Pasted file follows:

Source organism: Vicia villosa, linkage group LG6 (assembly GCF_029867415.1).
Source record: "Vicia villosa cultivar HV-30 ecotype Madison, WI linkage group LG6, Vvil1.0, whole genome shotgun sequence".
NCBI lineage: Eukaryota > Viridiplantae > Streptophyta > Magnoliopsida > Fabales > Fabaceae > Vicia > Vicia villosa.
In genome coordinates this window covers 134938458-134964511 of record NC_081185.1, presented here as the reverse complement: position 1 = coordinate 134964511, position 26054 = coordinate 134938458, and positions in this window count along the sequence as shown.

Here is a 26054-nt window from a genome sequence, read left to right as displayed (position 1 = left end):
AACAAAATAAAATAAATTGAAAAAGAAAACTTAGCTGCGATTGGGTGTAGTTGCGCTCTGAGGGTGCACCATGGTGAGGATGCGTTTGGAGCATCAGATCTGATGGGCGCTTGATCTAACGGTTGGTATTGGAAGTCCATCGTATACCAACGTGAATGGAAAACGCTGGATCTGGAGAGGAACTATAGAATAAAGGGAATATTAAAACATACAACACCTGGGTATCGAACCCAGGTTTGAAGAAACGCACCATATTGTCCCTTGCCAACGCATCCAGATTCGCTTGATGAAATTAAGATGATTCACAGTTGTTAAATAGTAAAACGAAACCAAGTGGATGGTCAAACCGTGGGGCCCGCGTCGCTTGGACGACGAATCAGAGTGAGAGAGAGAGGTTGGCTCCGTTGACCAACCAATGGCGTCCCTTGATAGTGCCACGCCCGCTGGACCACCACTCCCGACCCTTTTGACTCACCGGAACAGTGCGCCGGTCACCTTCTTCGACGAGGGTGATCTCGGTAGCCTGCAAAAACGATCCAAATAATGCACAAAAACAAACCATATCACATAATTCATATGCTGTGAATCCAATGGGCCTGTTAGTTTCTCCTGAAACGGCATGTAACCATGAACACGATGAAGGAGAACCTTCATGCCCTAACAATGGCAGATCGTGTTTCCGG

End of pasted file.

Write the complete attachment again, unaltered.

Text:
Source organism: Vicia villosa, linkage group LG6 (assembly GCF_029867415.1).
Source record: "Vicia villosa cultivar HV-30 ecotype Madison, WI linkage group LG6, Vvil1.0, whole genome shotgun sequence".
NCBI lineage: Eukaryota > Viridiplantae > Streptophyta > Magnoliopsida > Fabales > Fabaceae > Vicia > Vicia villosa.
In genome coordinates this window covers 134938458-134964511 of record NC_081185.1, presented here as the reverse complement: position 1 = coordinate 134964511, position 26054 = coordinate 134938458, and positions in this window count along the sequence as shown.

Here is a 26054-nt window from a genome sequence, read left to right as displayed (position 1 = left end):
AACAAAATAAAATAAATTGAAAAAGAAAACTTAGCTGCGATTGGGTGTAGTTGCGCTCTGAGGGTGCACCATGGTGAGGATGCGTTTGGAGCATCAGATCTGATGGGCGCTTGATCTAACGGTTGGTATTGGAAGTCCATCGTATACCAACGTGAATGGAAAACGCTGGATCTGGAGAGGAACTATAGAATAAAGGGAATATTAAAACATACAACACCTGGGTATCGAACCCAGGTTTGAAGAAACGCACCATATTGTCCCTTGCCAACGCATCCAGATTCGCTTGATGAAATTAAGATGATTCACAGTTGTTAAATAGTAAAACGAAACCAAGTGGATGGTCAAACCGTGGGGCCCGCGTCGCTTGGACGACGAATCAGAGTGAGAGAGAGAGGTTGGCTCCGTTGACCAACCAATGGCGTCCCTTGATAGTGCCACGCCCGCTGGACCACCACTCCCGACCCTTTTGACTCACCGGAACAGTGCGCCGGTCACCTTCTTCGACGAGGGTGATCTCGGTAGCCTGCAAAAACGATCCAAATAATGCACAAAAACAAACCATATCACATAATTCATATGCTGTGAATCCAATGGGCCTGTTAGTTTCTCCTGAAACGGCATGTAACCATGAACACGATGAAGGAGAACCTTCATGCCCTAACAATGGCAGATCGTGTTTCCGG